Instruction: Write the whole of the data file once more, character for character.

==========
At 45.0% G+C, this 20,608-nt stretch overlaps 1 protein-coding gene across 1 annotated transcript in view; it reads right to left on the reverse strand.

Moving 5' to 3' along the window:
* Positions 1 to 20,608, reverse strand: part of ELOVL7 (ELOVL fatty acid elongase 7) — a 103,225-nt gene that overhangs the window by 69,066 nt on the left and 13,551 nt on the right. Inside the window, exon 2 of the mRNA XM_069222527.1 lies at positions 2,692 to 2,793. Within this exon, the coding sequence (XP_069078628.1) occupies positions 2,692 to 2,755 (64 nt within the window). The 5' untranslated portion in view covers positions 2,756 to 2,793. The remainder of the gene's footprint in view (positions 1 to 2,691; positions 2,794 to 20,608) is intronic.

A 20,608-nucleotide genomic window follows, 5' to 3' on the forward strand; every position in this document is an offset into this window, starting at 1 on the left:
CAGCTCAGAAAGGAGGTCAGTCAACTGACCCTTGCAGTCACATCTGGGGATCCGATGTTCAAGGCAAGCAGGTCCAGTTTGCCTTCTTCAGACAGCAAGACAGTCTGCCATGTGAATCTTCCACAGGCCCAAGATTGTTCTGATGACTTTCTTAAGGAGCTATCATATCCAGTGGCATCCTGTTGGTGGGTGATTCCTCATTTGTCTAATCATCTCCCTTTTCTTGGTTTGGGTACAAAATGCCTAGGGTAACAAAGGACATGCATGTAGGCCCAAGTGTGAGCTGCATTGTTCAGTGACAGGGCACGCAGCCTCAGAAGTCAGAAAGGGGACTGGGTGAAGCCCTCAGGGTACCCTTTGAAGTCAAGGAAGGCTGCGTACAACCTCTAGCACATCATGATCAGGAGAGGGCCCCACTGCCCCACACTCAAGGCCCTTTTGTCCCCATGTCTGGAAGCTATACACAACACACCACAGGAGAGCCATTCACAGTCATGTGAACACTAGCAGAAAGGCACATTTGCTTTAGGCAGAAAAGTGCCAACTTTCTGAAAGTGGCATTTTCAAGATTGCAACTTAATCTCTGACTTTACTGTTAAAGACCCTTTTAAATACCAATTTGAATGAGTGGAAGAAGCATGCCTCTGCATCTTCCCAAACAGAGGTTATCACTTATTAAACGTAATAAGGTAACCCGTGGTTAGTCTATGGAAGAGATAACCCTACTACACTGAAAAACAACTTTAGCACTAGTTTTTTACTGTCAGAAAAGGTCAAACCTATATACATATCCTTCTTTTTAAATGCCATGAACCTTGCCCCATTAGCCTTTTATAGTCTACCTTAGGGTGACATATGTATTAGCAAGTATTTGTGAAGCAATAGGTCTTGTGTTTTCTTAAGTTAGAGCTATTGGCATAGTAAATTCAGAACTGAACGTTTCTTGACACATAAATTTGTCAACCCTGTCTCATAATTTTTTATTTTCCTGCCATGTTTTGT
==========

At 45.0% G+C, this 20,608-nt stretch overlaps 1 protein-coding gene across 1 annotated transcript in view; it reads right to left on the reverse strand.

Moving 5' to 3' along the window:
* Positions 1 to 20,608, reverse strand: part of ELOVL7 (ELOVL fatty acid elongase 7) — a 103,225-nt gene that overhangs the window by 69,066 nt on the left and 13,551 nt on the right. Inside the window, exon 2 of the mRNA XM_069222527.1 lies at positions 2,692 to 2,793. Within this exon, the coding sequence (XP_069078628.1) occupies positions 2,692 to 2,755 (64 nt within the window). The 5' untranslated portion in view covers positions 2,756 to 2,793. The remainder of the gene's footprint in view (positions 1 to 2,691; positions 2,794 to 20,608) is intronic.

A 20,608-nucleotide genomic window follows, 5' to 3' on the forward strand; every position in this document is an offset into this window, starting at 1 on the left:
CAGCTCAGAAAGGAGGTCAGTCAACTGACCCTTGCAGTCACATCTGGGGATCCGATGTTCAAGGCAAGCAGGTCCAGTTTGCCTTCTTCAGACAGCAAGACAGTCTGCCATGTGAATCTTCCACAGGCCCAAGATTGTTCTGATGACTTTCTTAAGGAGCTATCATATCCAGTGGCATCCTGTTGGTGGGTGATTCCTCATTTGTCTAATCATCTCCCTTTTCTTGGTTTGGGTACAAAATGCCTAGGGTAACAAAGGACATGCATGTAGGCCCAAGTGTGAGCTGCATTGTTCAGTGACAGGGCACGCAGCCTCAGAAGTCAGAAAGGGGACTGGGTGAAGCCCTCAGGGTACCCTTTGAAGTCAAGGAAGGCTGCGTACAACCTCTAGCACATCATGATCAGGAGAGGGCCCCACTGCCCCACACTCAAGGCCCTTTTGTCCCCATGTCTGGAAGCTATACACAACACACCACAGGAGAGCCATTCACAGTCATGTGAACACTAGCAGAAAGGCACATTTGCTTTAGGCAGAAAAGTGCCAACTTTCTGAAAGTGGCATTTTCAAGATTGCAACTTAATCTCTGACTTTACTGTTAAAGACCCTTTTAAATACCAATTTGAATGAGTGGAAGAAGCATGCCTCTGCATCTTCCCAAACAGAGGTTATCACTTATTAAACGTAATAAGGTAACCCGTGGTTAGTCTATGGAAGAGATAACCCTACTACACTGAAAAACAACTTTAGCACTAGTTTTTTACTGTCAGAAAAGGTCAAACCTATATACATATCCTTCTTTTTAAATGCCATGAACCTTGCCCCATTAGCCTTTTATAGTCTACCTTAGGGTGACATATGTATTAGCAAGTATTTGTGAAGCAATAGGTCTTGTGTTTTCTTAAGTTAGAGCTATTGGCATAGTAAATTCAGAACTGAACGTTTCTTGACACATAAATTTGTCAACCCTGTCTCATAATTTTTTATTTTCCTGCCATGTTTTGT